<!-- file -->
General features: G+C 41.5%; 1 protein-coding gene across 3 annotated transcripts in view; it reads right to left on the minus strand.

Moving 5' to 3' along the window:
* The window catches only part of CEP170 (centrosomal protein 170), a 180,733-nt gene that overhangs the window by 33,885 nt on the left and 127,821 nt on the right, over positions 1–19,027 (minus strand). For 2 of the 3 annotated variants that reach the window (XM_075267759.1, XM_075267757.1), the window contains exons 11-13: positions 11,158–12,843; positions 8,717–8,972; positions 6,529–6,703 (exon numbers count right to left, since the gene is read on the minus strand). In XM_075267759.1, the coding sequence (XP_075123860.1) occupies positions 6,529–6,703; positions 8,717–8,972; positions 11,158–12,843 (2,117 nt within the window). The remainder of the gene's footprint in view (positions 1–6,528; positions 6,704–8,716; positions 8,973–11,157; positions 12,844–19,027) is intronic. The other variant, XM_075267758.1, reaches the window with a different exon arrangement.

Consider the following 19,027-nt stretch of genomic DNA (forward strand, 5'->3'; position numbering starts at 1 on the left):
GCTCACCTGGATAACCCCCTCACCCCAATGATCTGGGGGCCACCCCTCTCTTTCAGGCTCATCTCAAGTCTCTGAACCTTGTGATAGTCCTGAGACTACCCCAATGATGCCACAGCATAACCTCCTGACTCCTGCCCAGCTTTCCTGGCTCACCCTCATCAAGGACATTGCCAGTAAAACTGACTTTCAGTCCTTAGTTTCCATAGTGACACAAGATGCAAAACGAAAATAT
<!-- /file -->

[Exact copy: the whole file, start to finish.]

General features: G+C 41.5%; 1 protein-coding gene across 3 annotated transcripts in view; it reads right to left on the minus strand.

Moving 5' to 3' along the window:
* The window catches only part of CEP170 (centrosomal protein 170), a 180,733-nt gene that overhangs the window by 33,885 nt on the left and 127,821 nt on the right, over positions 1–19,027 (minus strand). For 2 of the 3 annotated variants that reach the window (XM_075267759.1, XM_075267757.1), the window contains exons 11-13: positions 11,158–12,843; positions 8,717–8,972; positions 6,529–6,703 (exon numbers count right to left, since the gene is read on the minus strand). In XM_075267759.1, the coding sequence (XP_075123860.1) occupies positions 6,529–6,703; positions 8,717–8,972; positions 11,158–12,843 (2,117 nt within the window). The remainder of the gene's footprint in view (positions 1–6,528; positions 6,704–8,716; positions 8,973–11,157; positions 12,844–19,027) is intronic. The other variant, XM_075267758.1, reaches the window with a different exon arrangement.

Consider the following 19,027-nt stretch of genomic DNA (forward strand, 5'->3'; position numbering starts at 1 on the left):
GCTCACCTGGATAACCCCCTCACCCCAATGATCTGGGGGCCACCCCTCTCTTTCAGGCTCATCTCAAGTCTCTGAACCTTGTGATAGTCCTGAGACTACCCCAATGATGCCACAGCATAACCTCCTGACTCCTGCCCAGCTTTCCTGGCTCACCCTCATCAAGGACATTGCCAGTAAAACTGACTTTCAGTCCTTAGTTTCCATAGTGACACAAGATGCAAAACGAAAATAT